Tuesday, June 15, 2010

The Didrachma and the Stater

Tuesday, June 15, 2010 -- Week of Proper 6, Year Two
Evelyn Underhill, 1941

Today's Readings for the Daily Office (Book of Common Prayer, p. 971)
Psalms 78:1-39 (morning)       78:40-72 (evening)
Numbers 11:1-23
Romans 1:16-25
Matthew 17:22-27

Thanks to the footnotes in the NRSV and the annotations from The Access Bible that I read from, I noticed something in today's gospel that I've never noticed before.  The coin to pay the temple tax that Jesus tells Peter he will find from the mouth of the fish is a stater, not a didrachma.  That may be significant.  Here's the course of the conversation as Matthew composes it.

In Matthew 17:24, the collectors of the didrachma ask Peter whether Jesus pays the didrachma (that's a more literal paraphrase of the verse).  The didrachma was worth two drachmas or half a shekel.  The half-shekel tax for the upkeep of the Jerusalem Temple originates in Nehemiah 10 and Exodus 30.  There was a debate during Jesus' day whether the Temple tax should be a one-time donation or an annual one.  NRSV translates Matthew 17:24 to imply that this conversation was about the tax for the Jerusalem Temple:  "...the collectors of the temple tax came to Peter and said, 'Does your teacher not pay the temple tax?"  There is a footnote beside both instances of the term "temple tax" letting us know the Greek is "didrachma."  (Other English translations render this verse differently.  You can look at a list of various translations at this link:  http://www.biblestudytools.com/matthew/17-24-compare.html)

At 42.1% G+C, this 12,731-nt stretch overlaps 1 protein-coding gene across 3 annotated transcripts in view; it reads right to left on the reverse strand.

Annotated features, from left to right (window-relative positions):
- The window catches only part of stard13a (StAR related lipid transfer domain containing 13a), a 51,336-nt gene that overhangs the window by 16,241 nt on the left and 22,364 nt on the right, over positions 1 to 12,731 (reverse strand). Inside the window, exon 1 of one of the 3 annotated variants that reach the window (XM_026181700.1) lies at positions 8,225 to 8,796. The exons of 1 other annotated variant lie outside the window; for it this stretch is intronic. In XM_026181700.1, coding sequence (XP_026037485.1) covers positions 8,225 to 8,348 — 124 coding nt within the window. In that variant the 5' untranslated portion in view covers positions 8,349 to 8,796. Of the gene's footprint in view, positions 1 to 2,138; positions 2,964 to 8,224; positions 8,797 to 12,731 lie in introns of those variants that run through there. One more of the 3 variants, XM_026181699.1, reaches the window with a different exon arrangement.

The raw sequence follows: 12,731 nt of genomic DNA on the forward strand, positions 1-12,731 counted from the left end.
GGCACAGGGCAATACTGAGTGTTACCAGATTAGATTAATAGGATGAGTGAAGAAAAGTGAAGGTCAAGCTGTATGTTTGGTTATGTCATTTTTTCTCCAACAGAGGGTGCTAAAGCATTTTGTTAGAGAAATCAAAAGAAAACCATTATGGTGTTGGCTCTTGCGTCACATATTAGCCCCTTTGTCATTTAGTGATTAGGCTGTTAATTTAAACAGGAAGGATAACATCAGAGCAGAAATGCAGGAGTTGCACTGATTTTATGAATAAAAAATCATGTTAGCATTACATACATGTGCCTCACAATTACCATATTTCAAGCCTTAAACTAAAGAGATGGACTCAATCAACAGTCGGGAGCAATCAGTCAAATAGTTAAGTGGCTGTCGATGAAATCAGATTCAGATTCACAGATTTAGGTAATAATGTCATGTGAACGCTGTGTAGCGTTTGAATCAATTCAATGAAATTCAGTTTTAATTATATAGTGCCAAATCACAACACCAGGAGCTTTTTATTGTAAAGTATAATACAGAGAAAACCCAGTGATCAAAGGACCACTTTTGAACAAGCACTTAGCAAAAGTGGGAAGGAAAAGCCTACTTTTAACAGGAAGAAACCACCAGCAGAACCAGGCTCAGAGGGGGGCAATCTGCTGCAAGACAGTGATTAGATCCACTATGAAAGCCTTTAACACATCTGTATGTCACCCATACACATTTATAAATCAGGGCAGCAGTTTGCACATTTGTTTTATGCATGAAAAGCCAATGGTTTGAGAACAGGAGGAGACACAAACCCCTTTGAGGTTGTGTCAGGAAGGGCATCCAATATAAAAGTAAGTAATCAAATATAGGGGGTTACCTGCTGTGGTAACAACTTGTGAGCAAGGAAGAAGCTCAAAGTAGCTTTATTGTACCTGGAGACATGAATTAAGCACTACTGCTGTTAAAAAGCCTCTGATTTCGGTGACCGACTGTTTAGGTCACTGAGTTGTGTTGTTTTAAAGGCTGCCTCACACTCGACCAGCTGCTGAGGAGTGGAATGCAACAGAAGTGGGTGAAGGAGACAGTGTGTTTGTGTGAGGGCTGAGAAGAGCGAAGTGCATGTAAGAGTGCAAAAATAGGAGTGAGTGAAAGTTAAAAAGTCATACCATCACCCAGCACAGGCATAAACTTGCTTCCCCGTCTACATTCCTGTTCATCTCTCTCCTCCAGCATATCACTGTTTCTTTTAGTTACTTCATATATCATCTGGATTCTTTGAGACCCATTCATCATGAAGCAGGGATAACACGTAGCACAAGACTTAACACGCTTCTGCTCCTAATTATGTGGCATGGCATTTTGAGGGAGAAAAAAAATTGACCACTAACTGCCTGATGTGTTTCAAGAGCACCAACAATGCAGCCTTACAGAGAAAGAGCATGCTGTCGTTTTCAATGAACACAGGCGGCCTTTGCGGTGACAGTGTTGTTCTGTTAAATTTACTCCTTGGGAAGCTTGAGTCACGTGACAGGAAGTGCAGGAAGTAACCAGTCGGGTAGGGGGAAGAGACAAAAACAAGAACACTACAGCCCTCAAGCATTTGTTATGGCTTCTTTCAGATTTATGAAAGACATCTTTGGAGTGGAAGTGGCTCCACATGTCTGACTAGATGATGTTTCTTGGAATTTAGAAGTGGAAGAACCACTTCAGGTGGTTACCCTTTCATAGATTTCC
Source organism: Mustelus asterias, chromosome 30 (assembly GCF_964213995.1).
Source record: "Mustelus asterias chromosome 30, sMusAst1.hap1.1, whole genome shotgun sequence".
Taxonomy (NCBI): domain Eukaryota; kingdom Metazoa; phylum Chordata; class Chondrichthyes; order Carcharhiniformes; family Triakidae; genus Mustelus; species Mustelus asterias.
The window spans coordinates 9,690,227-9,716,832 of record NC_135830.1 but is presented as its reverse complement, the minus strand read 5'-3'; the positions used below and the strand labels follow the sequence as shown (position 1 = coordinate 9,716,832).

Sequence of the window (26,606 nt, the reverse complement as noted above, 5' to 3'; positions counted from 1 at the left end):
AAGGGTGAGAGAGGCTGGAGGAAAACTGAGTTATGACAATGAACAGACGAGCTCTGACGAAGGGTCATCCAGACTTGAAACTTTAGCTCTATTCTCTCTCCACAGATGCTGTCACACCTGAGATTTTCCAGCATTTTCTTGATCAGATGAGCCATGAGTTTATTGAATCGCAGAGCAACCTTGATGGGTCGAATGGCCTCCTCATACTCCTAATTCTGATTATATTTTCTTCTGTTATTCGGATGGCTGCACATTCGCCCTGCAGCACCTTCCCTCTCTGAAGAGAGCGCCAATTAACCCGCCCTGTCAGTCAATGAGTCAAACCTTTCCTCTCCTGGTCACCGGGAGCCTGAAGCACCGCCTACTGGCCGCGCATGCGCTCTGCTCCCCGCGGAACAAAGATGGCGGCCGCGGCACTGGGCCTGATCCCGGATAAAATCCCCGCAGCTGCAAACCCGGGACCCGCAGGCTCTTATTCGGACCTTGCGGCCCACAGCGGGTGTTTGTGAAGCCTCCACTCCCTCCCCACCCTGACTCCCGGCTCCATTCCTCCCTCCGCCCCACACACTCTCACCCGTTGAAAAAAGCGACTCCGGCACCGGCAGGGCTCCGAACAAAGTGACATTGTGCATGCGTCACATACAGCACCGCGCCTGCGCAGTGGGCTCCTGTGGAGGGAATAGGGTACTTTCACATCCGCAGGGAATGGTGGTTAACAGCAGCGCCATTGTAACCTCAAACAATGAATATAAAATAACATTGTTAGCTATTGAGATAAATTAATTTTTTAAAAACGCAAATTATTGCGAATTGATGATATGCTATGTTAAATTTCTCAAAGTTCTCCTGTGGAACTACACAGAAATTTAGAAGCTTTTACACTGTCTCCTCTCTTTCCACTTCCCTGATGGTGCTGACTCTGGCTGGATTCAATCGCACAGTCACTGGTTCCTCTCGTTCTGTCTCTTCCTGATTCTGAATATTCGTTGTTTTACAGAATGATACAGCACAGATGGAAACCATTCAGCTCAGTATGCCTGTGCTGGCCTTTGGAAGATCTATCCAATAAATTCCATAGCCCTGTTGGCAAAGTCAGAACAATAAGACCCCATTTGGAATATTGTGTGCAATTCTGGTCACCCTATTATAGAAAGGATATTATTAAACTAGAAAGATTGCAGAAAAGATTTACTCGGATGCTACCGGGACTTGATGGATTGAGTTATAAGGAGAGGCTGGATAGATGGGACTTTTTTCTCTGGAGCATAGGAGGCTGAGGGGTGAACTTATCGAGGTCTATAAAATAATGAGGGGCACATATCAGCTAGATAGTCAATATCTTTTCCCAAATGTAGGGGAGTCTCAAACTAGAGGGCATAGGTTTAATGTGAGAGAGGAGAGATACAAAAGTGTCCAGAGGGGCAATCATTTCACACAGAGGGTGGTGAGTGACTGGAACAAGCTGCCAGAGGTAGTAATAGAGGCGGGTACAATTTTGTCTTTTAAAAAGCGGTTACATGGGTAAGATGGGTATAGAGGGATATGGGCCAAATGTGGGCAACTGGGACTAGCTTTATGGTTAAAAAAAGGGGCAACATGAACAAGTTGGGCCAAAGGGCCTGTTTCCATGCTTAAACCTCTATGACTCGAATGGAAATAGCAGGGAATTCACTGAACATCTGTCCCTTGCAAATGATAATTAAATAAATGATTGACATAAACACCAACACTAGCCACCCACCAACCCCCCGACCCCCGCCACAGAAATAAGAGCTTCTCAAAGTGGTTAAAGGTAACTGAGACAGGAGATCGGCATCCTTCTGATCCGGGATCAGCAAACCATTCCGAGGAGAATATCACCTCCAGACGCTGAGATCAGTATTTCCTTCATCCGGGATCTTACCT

Then Jesus has an interesting dialogue with Peter.  Jesus asks him, "From whom do kings of the earth take toll or tribute?  From their children or from others?"  Great question.  Peter knows.  The kings take their tribute from others.  Jesus answers enigmatically, "Then the children are free."  The message is clear, and revolutionary.  We are children of the Most High God, the King of Kings.  We are free indeed. 

Then Jesus goes on.  "However, so that we do not give offense to them, go out to the sea and cast a hook; take the first fish that comes up; and when you open its mouth, you will find a coin; take that and give it to them for you and me."  The word for "coin" is not didrachma, the half-shekel tax for the Jerusalem Temple.  The word is "stater."  A stater is worth two didrachmas.  The stater is also the Roman tax imposed on Jews for the upkeep of a temple to Jupiter.  That tax was a hated and humiliating tax imposed on Jews beginning in 70 CE, just before the time when Matthew is writing.

It is a fascinating shift of language.  Some commentators who notice the difference will explain the difference by saying that Jesus is paying the Jerusalem Temple tax for himself and for Peter.  But it might be that Matthew is saying something to the early church community.  As a vulnerable new religious movement, potentially misunderstood by Rome and subject to Roman persecution, it is in the community's interest to fly below Rome's radar in order to survive.  Taking issue with Roman taxation is one of the quickest ways to provoke reprisal.  Saying that the children are free, and then finding the tax for the Jupiter temple gives the church a teaching that avoids some threatening consequences while affirming its autonomy.  This comment is a bit like the "render unto Caesar that which is Caesar's, and render unto God that which is God's," another nuanced affirmation of religious freedom cast within the context of the realities of taxation.

Regardless of which tax this passage refers to -- Jerusalem or Jupiter or both -- the point seems to be that it is good to pay the tax for the sake of community peace, "so that we do not give offense to them."